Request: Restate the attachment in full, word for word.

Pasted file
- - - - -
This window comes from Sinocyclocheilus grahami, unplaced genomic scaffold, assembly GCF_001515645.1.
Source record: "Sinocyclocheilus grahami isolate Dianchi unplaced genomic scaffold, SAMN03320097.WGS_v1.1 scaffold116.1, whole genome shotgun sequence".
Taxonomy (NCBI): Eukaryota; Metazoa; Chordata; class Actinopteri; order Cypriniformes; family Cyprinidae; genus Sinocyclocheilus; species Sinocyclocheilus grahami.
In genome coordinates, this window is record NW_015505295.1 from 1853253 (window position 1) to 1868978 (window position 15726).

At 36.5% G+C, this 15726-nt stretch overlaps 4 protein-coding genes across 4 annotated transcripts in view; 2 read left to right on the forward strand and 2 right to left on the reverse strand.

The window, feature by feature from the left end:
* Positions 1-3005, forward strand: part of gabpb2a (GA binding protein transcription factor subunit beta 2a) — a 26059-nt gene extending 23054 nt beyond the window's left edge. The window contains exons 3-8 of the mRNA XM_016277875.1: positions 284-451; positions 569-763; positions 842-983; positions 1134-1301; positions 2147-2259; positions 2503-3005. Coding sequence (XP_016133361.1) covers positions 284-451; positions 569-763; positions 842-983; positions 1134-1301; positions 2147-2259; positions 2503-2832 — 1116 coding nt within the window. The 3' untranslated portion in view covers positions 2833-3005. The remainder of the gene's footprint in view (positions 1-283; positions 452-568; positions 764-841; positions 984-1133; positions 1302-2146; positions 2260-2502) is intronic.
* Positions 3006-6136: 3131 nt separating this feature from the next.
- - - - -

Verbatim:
This window comes from Sinocyclocheilus grahami, unplaced genomic scaffold, assembly GCF_001515645.1.
Source record: "Sinocyclocheilus grahami isolate Dianchi unplaced genomic scaffold, SAMN03320097.WGS_v1.1 scaffold116.1, whole genome shotgun sequence".
Taxonomy (NCBI): Eukaryota; Metazoa; Chordata; class Actinopteri; order Cypriniformes; family Cyprinidae; genus Sinocyclocheilus; species Sinocyclocheilus grahami.
In genome coordinates, this window is record NW_015505295.1 from 1853253 (window position 1) to 1868978 (window position 15726).

At 36.5% G+C, this 15726-nt stretch overlaps 4 protein-coding genes across 4 annotated transcripts in view; 2 read left to right on the forward strand and 2 right to left on the reverse strand.

The window, feature by feature from the left end:
* Positions 1-3005, forward strand: part of gabpb2a (GA binding protein transcription factor subunit beta 2a) — a 26059-nt gene extending 23054 nt beyond the window's left edge. The window contains exons 3-8 of the mRNA XM_016277875.1: positions 284-451; positions 569-763; positions 842-983; positions 1134-1301; positions 2147-2259; positions 2503-3005. Coding sequence (XP_016133361.1) covers positions 284-451; positions 569-763; positions 842-983; positions 1134-1301; positions 2147-2259; positions 2503-2832 — 1116 coding nt within the window. The 3' untranslated portion in view covers positions 2833-3005. The remainder of the gene's footprint in view (positions 1-283; positions 452-568; positions 764-841; positions 984-1133; positions 1302-2146; positions 2260-2502) is intronic.
* Positions 3006-6136: 3131 nt separating this feature from the next.